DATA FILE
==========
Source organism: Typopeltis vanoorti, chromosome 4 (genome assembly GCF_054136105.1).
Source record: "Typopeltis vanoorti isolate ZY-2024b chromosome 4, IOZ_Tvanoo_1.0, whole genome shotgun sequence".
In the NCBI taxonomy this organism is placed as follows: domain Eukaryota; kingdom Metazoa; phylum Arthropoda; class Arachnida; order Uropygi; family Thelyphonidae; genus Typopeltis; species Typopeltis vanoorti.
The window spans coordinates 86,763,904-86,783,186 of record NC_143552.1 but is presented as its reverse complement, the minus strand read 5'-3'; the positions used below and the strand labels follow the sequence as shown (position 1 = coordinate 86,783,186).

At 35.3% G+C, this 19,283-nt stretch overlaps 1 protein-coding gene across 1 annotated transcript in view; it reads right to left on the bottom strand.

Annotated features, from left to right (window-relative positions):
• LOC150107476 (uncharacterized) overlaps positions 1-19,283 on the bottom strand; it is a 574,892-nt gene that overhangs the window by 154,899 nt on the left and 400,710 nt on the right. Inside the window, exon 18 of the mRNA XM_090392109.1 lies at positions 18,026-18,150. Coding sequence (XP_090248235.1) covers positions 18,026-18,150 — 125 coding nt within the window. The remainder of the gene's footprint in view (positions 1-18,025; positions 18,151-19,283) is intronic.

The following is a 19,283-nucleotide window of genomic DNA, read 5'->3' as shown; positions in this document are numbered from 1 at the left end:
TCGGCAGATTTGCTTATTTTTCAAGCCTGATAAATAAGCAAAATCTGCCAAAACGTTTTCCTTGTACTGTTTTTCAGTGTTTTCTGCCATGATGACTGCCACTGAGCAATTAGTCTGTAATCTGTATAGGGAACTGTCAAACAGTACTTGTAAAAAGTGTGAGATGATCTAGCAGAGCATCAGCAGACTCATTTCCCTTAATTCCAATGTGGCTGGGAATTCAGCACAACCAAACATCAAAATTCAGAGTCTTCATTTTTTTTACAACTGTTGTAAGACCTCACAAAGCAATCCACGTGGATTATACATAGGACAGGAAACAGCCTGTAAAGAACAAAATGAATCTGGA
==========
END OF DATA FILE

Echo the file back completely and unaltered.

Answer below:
Source organism: Typopeltis vanoorti, chromosome 4 (genome assembly GCF_054136105.1).
Source record: "Typopeltis vanoorti isolate ZY-2024b chromosome 4, IOZ_Tvanoo_1.0, whole genome shotgun sequence".
In the NCBI taxonomy this organism is placed as follows: domain Eukaryota; kingdom Metazoa; phylum Arthropoda; class Arachnida; order Uropygi; family Thelyphonidae; genus Typopeltis; species Typopeltis vanoorti.
The window spans coordinates 86,763,904-86,783,186 of record NC_143552.1 but is presented as its reverse complement, the minus strand read 5'-3'; the positions used below and the strand labels follow the sequence as shown (position 1 = coordinate 86,783,186).

At 35.3% G+C, this 19,283-nt stretch overlaps 1 protein-coding gene across 1 annotated transcript in view; it reads right to left on the bottom strand.

Annotated features, from left to right (window-relative positions):
• LOC150107476 (uncharacterized) overlaps positions 1-19,283 on the bottom strand; it is a 574,892-nt gene that overhangs the window by 154,899 nt on the left and 400,710 nt on the right. Inside the window, exon 18 of the mRNA XM_090392109.1 lies at positions 18,026-18,150. Coding sequence (XP_090248235.1) covers positions 18,026-18,150 — 125 coding nt within the window. The remainder of the gene's footprint in view (positions 1-18,025; positions 18,151-19,283) is intronic.

The following is a 19,283-nucleotide window of genomic DNA, read 5'->3' as shown; positions in this document are numbered from 1 at the left end:
TCGGCAGATTTGCTTATTTTTCAAGCCTGATAAATAAGCAAAATCTGCCAAAACGTTTTCCTTGTACTGTTTTTCAGTGTTTTCTGCCATGATGACTGCCACTGAGCAATTAGTCTGTAATCTGTATAGGGAACTGTCAAACAGTACTTGTAAAAAGTGTGAGATGATCTAGCAGAGCATCAGCAGACTCATTTCCCTTAATTCCAATGTGGCTGGGAATTCAGCACAACCAAACATCAAAATTCAGAGTCTTCATTTTTTTTACAACTGTTGTAAGACCTCACAAAGCAATCCACGTGGATTATACATAGGACAGGAAACAGCCTGTAAAGAACAAAATGAATCTGGA